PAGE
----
Quote

Notable Quotable # 107

The second thing i thought was that I knew everything. Lettie Hempstock’s ocean flowed inside me, and it filled the entire universe, from Egg to Rose. I knew that. I knew what Egg was – where the universe began, to the sound of uncreated voices singing in the void – and i knew where Rose was – the peculiar crinkling of space on space into dimensions that fold like origami and blossom like strange orchids, and which would mark the last good time before the eventual end of everything and the next Big Bang, which would be, I knew now, nothing of the kind.

  • The Ocean at the End of the Lane by Neil Gaiman, pg. 195-196

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Adventures in Etymology: Gnosis

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Gnosis

Arcane Knowledge by ~rustymermaid (DeviantART) used with artist's permission

Arcane Knowledge by ~rustymermaid (DeviantART) used with artist’s permission

Reason for Adventure

Used in Kraken by China Miéville which made me remember what a great word it is!

Dictionary.com Definitions/Origins

1.

Pronunciation:
noh-sis
Form:
noun
Definition:
Knowledge of spiritual matters; mystical knowledge.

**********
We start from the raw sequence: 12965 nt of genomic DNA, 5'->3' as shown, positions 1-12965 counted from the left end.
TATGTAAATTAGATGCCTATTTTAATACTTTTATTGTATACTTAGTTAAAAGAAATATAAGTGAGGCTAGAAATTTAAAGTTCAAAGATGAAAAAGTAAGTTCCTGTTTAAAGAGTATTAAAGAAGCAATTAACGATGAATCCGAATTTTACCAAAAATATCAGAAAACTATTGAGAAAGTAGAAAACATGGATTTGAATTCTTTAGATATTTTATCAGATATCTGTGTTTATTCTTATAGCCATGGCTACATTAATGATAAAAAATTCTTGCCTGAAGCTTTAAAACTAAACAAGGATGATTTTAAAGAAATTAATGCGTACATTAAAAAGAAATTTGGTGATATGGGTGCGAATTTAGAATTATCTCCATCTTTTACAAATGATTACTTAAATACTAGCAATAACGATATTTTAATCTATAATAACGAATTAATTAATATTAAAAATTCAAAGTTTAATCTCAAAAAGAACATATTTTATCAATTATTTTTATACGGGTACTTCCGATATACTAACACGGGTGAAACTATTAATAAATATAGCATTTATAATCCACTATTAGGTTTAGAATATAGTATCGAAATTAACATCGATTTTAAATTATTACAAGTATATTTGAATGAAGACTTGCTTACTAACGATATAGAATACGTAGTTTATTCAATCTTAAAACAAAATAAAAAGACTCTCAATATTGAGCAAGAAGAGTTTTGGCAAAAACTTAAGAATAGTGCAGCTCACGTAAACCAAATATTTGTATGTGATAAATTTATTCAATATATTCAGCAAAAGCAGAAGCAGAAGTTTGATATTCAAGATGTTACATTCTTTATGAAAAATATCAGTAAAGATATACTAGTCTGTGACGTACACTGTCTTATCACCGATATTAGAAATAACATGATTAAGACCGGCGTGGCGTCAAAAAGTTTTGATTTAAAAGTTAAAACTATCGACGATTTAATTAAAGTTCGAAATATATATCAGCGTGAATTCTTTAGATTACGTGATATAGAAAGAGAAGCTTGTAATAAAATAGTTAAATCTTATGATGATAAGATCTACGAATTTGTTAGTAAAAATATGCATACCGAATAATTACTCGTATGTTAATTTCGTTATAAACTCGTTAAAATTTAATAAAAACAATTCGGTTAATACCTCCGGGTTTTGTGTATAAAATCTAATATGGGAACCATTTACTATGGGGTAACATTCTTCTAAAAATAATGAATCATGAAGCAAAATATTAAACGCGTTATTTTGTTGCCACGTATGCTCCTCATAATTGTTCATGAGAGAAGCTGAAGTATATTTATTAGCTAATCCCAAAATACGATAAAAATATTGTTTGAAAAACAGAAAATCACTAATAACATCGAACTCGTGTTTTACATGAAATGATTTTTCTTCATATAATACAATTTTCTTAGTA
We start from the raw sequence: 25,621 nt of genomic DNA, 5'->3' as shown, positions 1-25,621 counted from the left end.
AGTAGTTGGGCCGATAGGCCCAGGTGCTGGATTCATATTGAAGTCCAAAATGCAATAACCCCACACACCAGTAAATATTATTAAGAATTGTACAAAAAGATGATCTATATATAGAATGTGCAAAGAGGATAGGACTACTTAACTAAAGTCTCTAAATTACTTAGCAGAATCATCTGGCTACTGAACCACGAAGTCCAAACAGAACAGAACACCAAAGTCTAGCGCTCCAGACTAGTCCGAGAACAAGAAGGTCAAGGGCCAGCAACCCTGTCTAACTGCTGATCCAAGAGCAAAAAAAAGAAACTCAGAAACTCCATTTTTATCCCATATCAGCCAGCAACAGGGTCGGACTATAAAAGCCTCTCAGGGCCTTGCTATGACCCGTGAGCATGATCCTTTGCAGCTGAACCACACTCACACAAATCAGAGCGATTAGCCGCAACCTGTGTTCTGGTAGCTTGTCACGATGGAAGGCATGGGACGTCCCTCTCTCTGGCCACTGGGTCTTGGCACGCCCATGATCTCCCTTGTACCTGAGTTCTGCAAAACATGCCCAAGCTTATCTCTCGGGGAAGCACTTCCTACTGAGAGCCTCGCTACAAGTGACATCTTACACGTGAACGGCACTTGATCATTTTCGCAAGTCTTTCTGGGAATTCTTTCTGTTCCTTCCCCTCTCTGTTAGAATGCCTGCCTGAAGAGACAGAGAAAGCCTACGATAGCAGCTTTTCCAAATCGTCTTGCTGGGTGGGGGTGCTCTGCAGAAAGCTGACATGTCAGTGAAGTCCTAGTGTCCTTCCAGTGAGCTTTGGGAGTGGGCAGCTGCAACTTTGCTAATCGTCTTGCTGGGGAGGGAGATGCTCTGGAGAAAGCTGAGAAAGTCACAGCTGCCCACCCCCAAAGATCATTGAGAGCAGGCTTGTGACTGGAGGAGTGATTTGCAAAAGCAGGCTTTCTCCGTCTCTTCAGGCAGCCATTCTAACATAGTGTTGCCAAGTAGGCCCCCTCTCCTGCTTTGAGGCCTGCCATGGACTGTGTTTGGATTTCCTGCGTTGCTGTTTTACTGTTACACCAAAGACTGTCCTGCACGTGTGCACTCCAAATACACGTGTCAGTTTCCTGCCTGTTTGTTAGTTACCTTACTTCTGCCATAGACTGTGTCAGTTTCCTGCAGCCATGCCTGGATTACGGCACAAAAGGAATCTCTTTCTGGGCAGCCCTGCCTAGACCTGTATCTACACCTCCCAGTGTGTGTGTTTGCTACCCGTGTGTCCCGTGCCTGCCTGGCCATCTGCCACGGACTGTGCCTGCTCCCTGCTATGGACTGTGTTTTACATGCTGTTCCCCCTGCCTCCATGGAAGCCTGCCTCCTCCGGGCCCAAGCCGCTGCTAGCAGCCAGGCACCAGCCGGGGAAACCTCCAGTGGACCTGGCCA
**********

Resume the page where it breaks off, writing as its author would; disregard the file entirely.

Origin:
1695–1705;  < Neo-Latin  < Greek gnṓsis  a seeking to know, equivalent to gnō-,  base of gignṓskein know + -sis -sis

2.

-gnosis

Definition:
A combining form meaning “knowledge,” used in the formation of compound words: prognosis.
Origin:
< Latin -gnōsis  < Greek;  see gnosis

 

Source:

gnosis. (n.d.). Dictionary.com Unabridged. Retrieved September 23, 2013, from Dictionary.com website: http://dictionary.reference.com/browse/gnosis

Online Etymology Dictionary Information

gnosis (n.)
“special knowledge of spiritual mysteries,” 1703, from Greek gnosis “investigation, knowledge,” in Christian writers, “higher knowledge of spiritual things” (see gnostic (adj.)).

Gnostic (n.)
1580s, “believer in a mystical religious doctrine of spiritual knowledge,” from Late Latin Gnosticus, from Late Greek Gnostikos, noun use of adj. gnostikos “knowing, able to discern,” from gnostos “knowable,” from gignoskein “to learn, to come to know” (see know). Applied to various early Christian sects that claimed direct personal knowledge beyond the Gospel or the Church hierarchy.

gnostic (adj.)
“relating to knowledge,” 1650s, from Greek gnostikos “knowing, able to discern,” from gnostos “known, perceived, understood,” from gignoskein “to learn, to come to know” (see know).

Sources:

Harper, D. (2012). Online etymology dictionary. Retrieved September 23, 2013, from http://www.etymonline.com/index.php?term=gnosis&allowed_in_frame=0

Harper, D. (2012). Online etymology dictionary. Retrieved September 23, 2013, from http://www.etymonline.com/index.php?term=gnostic&allowed_in_frame=0